Health care premiums up, employers look for Cadillac tax curbing measures

Health care premiums up, employers look for Cadillac tax curbing measures

If an employer says they don’t have concerns about the Affordable Care Act’s looming excise tax set to go into effect in 2018, they’re probably fibbing. One in five employers with 200 or more employees say their health plans will exceed the threshold limits which begin in 2018, according to the latest report from the nonprofit Kaiser Family Foundation and the Health Research & Educational Trust.

Thirteen percent of employers offering health benefits say they have made changes to their plans to avoid reaching the excise tax thresholds, set at $27,500 for families and $10,200 for individuals, and 8% say they’ve switched to a lower-cost health plan, the research, released today, notes.

“Our survey finds most large employers are already planning for the Cadillac tax, with some already taking steps to minimize its impact in 2018,” said study lead author Gary Claxton, a KFF vice president and director of the Health Care Marketplace Project. “Those changes likely will shift costs to workers, but exactly how and how much will vary for individual workers.”

Some examples of steps employers say they’ve taken to reduce costs include eliminating a hospital or health system from a network (9%) or offering a narrow network plan, generally considered more limited than the standard HMO network (7%).

But employers aren’t the only ones eyeing health care budgets and looking for cost-saving measures.

Employees saw their out-of-pocket medical costs jump again this year, as the average deductible for an employer-provided health plan surged nearly 9% in 2015 to more than $1,000.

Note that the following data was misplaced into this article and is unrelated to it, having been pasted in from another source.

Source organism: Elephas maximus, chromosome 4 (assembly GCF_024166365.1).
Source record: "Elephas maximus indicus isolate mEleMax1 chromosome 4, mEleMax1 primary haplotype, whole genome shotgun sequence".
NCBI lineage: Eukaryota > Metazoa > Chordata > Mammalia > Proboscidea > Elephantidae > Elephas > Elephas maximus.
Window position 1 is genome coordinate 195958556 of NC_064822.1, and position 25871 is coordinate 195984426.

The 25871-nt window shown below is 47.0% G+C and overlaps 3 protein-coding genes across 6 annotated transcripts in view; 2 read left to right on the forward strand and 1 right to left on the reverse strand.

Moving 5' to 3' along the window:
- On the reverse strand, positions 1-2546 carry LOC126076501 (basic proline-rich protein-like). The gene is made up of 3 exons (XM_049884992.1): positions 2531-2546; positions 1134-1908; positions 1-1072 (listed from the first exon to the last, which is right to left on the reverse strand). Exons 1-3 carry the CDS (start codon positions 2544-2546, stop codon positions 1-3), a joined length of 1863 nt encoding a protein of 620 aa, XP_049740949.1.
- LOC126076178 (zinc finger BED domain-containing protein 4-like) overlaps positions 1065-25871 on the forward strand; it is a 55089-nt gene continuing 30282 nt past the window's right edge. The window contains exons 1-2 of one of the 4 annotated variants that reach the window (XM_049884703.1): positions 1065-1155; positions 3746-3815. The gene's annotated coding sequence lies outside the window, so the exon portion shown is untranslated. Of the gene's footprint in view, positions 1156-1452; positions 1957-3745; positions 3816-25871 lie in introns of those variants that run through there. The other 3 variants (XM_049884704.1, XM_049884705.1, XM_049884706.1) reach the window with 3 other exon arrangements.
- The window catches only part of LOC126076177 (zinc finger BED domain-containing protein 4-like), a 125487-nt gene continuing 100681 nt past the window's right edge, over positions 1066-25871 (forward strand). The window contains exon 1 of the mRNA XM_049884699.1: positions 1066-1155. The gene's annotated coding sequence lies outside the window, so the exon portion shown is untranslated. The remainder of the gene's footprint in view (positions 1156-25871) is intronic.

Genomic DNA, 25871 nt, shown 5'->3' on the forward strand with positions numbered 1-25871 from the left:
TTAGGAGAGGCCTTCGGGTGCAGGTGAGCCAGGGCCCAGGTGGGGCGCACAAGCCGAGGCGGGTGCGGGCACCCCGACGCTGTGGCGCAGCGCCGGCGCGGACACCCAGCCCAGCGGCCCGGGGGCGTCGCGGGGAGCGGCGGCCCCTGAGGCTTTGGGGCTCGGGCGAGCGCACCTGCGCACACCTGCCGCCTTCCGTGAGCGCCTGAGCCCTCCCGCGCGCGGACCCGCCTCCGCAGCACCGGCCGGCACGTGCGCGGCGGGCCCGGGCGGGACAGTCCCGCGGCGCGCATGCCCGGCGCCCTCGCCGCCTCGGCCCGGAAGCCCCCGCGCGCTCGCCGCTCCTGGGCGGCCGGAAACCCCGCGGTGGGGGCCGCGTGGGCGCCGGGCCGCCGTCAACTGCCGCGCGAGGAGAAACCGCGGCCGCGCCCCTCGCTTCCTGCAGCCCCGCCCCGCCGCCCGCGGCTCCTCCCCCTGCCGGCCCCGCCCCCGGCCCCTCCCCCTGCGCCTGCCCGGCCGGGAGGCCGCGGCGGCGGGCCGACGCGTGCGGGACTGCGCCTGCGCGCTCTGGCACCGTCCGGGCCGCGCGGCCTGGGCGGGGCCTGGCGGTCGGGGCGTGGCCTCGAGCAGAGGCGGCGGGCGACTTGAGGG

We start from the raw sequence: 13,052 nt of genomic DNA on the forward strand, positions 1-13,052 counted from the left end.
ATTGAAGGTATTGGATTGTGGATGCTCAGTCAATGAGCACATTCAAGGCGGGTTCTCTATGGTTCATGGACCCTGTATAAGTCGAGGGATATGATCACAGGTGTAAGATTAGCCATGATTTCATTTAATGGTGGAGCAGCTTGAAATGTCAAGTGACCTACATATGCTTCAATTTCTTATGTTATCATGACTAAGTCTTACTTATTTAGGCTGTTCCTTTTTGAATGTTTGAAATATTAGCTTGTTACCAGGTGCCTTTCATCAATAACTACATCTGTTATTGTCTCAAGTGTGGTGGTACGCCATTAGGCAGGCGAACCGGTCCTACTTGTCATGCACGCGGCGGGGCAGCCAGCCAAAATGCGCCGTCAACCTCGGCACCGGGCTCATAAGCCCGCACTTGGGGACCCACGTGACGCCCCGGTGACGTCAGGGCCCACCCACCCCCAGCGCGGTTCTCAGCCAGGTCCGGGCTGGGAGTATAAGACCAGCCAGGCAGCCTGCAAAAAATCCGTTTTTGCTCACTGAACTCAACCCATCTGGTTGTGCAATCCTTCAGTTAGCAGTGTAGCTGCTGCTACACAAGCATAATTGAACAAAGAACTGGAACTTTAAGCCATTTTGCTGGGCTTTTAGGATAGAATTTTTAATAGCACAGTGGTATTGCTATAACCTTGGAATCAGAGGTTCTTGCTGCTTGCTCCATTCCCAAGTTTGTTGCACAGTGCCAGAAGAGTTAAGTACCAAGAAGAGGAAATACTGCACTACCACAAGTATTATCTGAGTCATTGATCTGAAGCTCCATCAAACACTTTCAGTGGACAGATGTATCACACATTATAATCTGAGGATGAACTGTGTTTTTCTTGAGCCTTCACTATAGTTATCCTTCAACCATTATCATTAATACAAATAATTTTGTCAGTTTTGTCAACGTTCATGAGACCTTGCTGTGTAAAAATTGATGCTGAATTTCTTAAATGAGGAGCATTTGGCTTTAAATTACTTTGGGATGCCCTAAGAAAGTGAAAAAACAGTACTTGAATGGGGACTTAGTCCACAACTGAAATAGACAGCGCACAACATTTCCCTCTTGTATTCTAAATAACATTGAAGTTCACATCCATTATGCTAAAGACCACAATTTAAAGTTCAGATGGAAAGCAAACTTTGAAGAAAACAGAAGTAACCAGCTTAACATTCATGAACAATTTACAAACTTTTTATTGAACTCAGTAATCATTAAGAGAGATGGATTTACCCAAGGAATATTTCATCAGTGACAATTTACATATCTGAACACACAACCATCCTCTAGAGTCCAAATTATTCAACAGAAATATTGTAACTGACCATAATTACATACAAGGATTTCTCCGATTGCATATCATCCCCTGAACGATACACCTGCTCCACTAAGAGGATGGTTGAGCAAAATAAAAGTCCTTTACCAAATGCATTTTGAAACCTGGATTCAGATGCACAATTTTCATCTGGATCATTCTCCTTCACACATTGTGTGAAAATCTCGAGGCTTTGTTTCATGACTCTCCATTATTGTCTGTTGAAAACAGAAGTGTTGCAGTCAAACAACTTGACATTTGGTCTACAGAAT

The annual increase, though lower than in previous years, far outpaced wage growth and overall inflation and marked the continuation of the cost-shifting trend.

Over the past decade, the average deductible that workers must pay for medical care before their insurance kicks in has more than tripled from $303 in 2006 to $1,077 today, according to the report.

“We’ve been in a long period of relatively modest premium increases,” Claxton said Tuesday. “As the economy improves, we believe that tends to push it upward,” he added, also noting that the excise tax could in fact also keep premiums from spiking too quickly.

Another Affordable Care Act change that went into effect this year required employers with 100 or more full-time employees to offer health benefits that meet minimum standards for value and affordability or pay a penalty – employers with 50 or more FTEs will be required to do so next year.

Of companies reporting at least 100 FTEs (if unknown, employers with 100 employees), 5% say that they offered more comprehensive benefits this year to some workers who previously were only offered a limited benefit plan, and 21% say that they extended eligibility to groups of workers not previously eligible.

Among employers with 50 or more FTEs (if unknown, employers with 50 employees), 4% reported that they changed some job classifications from full-time to part-time (less than 30 hours per week) so employees would not be eligible for health benefits, while 10% reported changing some job classifications from part-time to full-time to enable workers to obtain coverage. Four percent also report reducing the number of full-time employees they planned to hire because of the cost of health benefits.

Wellness programs have also been one of the newer avenues employers have taken to lower health care costs in recent years.

Life coaching programs still seem to be the wellness program of choice among a majority of the employers surveyed, such as smoking cessation and weight-loss programs. In addition, 38% of those offering one of these wellness programs provide a financial incentive for employees to participate or complete the program.

Among the employers offering incentives, 15% offer a maximum incentive greater than $1,000 for all of a firm’s health and wellness programs, including any incentives for health screening.